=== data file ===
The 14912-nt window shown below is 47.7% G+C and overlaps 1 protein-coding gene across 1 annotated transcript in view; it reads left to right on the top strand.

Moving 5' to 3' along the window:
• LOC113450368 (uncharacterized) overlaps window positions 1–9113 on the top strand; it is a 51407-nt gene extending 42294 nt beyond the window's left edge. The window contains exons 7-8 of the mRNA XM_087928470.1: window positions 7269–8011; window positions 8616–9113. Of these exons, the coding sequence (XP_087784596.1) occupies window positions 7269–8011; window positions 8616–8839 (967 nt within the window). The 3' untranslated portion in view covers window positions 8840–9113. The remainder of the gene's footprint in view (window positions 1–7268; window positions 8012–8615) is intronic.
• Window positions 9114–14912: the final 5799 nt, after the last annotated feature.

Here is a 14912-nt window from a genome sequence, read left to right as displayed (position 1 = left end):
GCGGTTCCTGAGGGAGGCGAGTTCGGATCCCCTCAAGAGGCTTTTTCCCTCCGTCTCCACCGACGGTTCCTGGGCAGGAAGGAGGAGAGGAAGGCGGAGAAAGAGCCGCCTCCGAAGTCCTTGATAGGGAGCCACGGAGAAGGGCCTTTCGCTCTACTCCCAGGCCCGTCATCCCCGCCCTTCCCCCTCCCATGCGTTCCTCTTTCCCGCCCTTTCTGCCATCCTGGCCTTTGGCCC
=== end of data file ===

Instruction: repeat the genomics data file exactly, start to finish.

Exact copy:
The 14912-nt window shown below is 47.7% G+C and overlaps 1 protein-coding gene across 1 annotated transcript in view; it reads left to right on the top strand.

Moving 5' to 3' along the window:
• LOC113450368 (uncharacterized) overlaps window positions 1–9113 on the top strand; it is a 51407-nt gene extending 42294 nt beyond the window's left edge. The window contains exons 7-8 of the mRNA XM_087928470.1: window positions 7269–8011; window positions 8616–9113. Of these exons, the coding sequence (XP_087784596.1) occupies window positions 7269–8011; window positions 8616–8839 (967 nt within the window). The 3' untranslated portion in view covers window positions 8840–9113. The remainder of the gene's footprint in view (window positions 1–7268; window positions 8012–8615) is intronic.
• Window positions 9114–14912: the final 5799 nt, after the last annotated feature.

Here is a 14912-nt window from a genome sequence, read left to right as displayed (position 1 = left end):
GCGGTTCCTGAGGGAGGCGAGTTCGGATCCCCTCAAGAGGCTTTTTCCCTCCGTCTCCACCGACGGTTCCTGGGCAGGAAGGAGGAGAGGAAGGCGGAGAAAGAGCCGCCTCCGAAGTCCTTGATAGGGAGCCACGGAGAAGGGCCTTTCGCTCTACTCCCAGGCCCGTCATCCCCGCCCTTCCCCCTCCCATGCGTTCCTCTTTCCCGCCCTTTCTGCCATCCTGGCCTTTGGCCC